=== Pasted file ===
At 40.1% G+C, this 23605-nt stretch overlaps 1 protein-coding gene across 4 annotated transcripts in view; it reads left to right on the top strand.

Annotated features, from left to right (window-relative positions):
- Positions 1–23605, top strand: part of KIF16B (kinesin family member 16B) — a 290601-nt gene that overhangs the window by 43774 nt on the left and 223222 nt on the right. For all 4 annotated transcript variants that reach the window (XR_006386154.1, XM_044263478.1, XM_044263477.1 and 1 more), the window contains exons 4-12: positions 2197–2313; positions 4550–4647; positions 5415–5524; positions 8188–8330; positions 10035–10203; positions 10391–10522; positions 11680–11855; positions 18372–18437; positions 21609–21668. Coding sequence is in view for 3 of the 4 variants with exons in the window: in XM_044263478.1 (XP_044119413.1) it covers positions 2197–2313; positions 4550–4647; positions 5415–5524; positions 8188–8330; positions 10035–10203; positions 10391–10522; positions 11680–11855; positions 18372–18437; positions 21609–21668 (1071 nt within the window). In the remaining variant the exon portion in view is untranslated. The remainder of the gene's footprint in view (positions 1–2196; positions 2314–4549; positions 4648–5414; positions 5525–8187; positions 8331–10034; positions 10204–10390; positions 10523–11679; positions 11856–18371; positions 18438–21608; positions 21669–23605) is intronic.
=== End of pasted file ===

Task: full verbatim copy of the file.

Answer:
At 40.1% G+C, this 23605-nt stretch overlaps 1 protein-coding gene across 4 annotated transcripts in view; it reads left to right on the top strand.

Annotated features, from left to right (window-relative positions):
- Positions 1–23605, top strand: part of KIF16B (kinesin family member 16B) — a 290601-nt gene that overhangs the window by 43774 nt on the left and 223222 nt on the right. For all 4 annotated transcript variants that reach the window (XR_006386154.1, XM_044263478.1, XM_044263477.1 and 1 more), the window contains exons 4-12: positions 2197–2313; positions 4550–4647; positions 5415–5524; positions 8188–8330; positions 10035–10203; positions 10391–10522; positions 11680–11855; positions 18372–18437; positions 21609–21668. Coding sequence is in view for 3 of the 4 variants with exons in the window: in XM_044263478.1 (XP_044119413.1) it covers positions 2197–2313; positions 4550–4647; positions 5415–5524; positions 8188–8330; positions 10035–10203; positions 10391–10522; positions 11680–11855; positions 18372–18437; positions 21609–21668 (1071 nt within the window). In the remaining variant the exon portion in view is untranslated. The remainder of the gene's footprint in view (positions 1–2196; positions 2314–4549; positions 4648–5414; positions 5525–8187; positions 8331–10034; positions 10204–10390; positions 10523–11679; positions 11856–18371; positions 18438–21608; positions 21669–23605) is intronic.